Chronic periodontitis is associated with the sporadic form of AD and other related comorbidities, T2DM, and atherosclerosis inter alia (Löe, 1981, 1993; Olsen and Singhrao, 2015; Singhrao et al., 2015; Olsen et al., 2016; Bale et al., 2017; Harding et al., 2017). Here our focus is on P. gingivalis as the keystone pathogen, because it is by far the best-researched bacterium for its contribution to periodontitis (Hajishengallis et al., 2012; Hajishengallis and Lamont, 2014; Olsen et al., 2016).
Periodontal disease is an inflammatory condition affecting the tissues supporting teeth in their bony socket and occurs in aggressive and chronic subtypes. The disease is caused by polymicrobial dysbiosis with several bacterial species playing a significant role in tooth loss (Hajishengallis and Lamont, 2014; Olsen et al., 2016). Some of these include Actinomycetem actinomycetemcomitans, and those belonging to the red complex (P. gingivalis, Tannerella Forsythia, Treponema denticola). Others are intermediate colonizers of the sub-gingival biofilm ecology of the orange complex, (Fusobacterium nucleatum, Peptostreptococcus micros, Prevotella intermedia, Prevotella nigrecens, Eubacterium nodatum, and Streptococcus constellates) (Haffajee et al., 2008) and other species. Together they contribute to pathological periodontal pocket formation around the tooth.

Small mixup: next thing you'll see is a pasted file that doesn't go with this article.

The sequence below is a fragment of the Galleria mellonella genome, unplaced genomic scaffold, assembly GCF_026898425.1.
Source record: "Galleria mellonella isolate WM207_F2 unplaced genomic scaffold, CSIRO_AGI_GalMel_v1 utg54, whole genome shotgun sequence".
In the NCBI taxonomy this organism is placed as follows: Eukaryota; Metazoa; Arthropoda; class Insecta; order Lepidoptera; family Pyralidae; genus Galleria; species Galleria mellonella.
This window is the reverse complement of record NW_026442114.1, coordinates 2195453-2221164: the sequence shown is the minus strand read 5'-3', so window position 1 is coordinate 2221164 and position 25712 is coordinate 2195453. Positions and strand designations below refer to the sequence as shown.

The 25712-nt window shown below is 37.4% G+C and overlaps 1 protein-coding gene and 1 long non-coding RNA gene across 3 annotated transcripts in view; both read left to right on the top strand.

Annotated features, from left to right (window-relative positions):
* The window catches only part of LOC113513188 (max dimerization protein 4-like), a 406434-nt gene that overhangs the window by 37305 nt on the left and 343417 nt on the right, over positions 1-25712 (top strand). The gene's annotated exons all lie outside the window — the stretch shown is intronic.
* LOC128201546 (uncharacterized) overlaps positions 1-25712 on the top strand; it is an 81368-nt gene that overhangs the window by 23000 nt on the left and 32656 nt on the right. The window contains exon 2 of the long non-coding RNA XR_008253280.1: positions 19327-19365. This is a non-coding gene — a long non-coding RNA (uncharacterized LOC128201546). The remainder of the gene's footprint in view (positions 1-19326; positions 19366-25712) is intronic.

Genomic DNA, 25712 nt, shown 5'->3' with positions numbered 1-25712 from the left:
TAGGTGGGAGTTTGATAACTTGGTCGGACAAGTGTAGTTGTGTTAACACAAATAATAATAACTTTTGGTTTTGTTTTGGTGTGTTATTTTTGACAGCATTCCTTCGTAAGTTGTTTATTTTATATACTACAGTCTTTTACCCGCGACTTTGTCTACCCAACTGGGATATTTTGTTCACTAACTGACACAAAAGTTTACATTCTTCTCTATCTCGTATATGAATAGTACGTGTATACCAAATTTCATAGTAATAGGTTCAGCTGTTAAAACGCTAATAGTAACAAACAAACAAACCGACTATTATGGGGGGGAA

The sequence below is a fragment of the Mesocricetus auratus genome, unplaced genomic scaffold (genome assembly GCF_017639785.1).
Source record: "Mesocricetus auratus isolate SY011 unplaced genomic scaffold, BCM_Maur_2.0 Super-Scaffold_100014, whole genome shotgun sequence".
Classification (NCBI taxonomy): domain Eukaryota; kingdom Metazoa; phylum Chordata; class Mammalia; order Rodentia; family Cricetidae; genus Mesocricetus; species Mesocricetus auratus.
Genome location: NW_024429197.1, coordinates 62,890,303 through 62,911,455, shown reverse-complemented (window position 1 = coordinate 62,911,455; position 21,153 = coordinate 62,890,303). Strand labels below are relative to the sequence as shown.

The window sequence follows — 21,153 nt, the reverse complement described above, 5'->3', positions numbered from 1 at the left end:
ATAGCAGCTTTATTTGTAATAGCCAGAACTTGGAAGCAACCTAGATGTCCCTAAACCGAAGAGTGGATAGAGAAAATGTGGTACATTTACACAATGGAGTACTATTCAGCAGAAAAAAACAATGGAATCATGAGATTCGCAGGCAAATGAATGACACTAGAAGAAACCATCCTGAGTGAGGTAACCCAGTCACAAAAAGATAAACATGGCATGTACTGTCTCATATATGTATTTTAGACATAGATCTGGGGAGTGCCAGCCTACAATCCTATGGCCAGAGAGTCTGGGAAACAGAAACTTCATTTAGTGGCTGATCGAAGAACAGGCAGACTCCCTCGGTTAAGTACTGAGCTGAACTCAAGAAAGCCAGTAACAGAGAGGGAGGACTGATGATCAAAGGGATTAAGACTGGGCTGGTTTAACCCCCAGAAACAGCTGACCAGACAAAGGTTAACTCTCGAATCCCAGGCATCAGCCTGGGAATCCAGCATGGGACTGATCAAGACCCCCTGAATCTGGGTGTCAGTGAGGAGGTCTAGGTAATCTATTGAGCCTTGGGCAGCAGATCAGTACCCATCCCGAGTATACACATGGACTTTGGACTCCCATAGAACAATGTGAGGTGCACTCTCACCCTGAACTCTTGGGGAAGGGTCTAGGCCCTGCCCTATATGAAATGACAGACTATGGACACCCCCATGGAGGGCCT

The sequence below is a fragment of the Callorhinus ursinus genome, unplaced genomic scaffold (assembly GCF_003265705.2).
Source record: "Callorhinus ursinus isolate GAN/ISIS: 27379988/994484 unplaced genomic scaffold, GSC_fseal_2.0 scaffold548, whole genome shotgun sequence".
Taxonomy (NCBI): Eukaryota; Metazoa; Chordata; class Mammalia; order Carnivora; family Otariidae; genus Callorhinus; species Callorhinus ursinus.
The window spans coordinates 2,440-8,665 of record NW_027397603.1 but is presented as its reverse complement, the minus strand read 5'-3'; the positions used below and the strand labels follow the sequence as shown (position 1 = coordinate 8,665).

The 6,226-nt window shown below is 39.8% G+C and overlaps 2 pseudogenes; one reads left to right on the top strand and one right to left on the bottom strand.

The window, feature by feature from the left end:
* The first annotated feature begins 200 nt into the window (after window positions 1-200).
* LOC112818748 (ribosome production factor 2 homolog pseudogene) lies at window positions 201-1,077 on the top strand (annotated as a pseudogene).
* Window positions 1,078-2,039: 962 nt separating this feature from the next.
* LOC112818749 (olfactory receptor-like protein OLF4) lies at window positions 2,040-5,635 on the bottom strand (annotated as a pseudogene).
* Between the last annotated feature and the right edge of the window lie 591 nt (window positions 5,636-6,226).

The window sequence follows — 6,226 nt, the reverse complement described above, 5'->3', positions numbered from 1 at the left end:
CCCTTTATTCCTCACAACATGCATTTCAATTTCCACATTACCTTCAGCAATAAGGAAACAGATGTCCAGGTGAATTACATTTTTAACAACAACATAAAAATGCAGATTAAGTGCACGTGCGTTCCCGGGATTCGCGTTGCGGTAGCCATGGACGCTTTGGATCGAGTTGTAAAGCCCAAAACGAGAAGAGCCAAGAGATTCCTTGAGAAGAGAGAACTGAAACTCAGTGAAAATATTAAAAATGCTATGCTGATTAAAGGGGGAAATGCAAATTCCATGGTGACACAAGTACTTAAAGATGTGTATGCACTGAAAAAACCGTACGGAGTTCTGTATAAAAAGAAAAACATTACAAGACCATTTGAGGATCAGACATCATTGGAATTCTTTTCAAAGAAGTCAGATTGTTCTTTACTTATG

The importance of P. gingivalis is the bacterium's ability to subvert the roles of organ specific inflammatory cells via a number of virulence factors, the most important being its lipopolysaccharide (LPS) and gingipains (Singhrao et al., 2015; How et al., 2016). Once in the new niche, P. gingivalis induces dysbiosis of local commensals (Harding et al., 2017) and drives immune reactions in favor of inflammatory amplification whilst maintaining chronic disease (Olsen et al., 2017). The inflammatory contribution from periodontitis links to CVD (atherosclerosis), T2DM and AD and other pathologies. The American Heart Association (AHA) declared, after an extensive review of the literature, that periodontal disease was independently associated with arteriosclerotic vascular disease (ASVD) (Bale et al., 2017). Similarly, T2DM has been recognized as a complication of periodontal disease (Löe, 1993) and periodontitis has been proposed as a risk factor for AD (Kamer et al., 2015; Harding et al., 2017; Leira et al., 2017) with support from longitudinal monitoring documented elsewhere (Chen et al., 2017).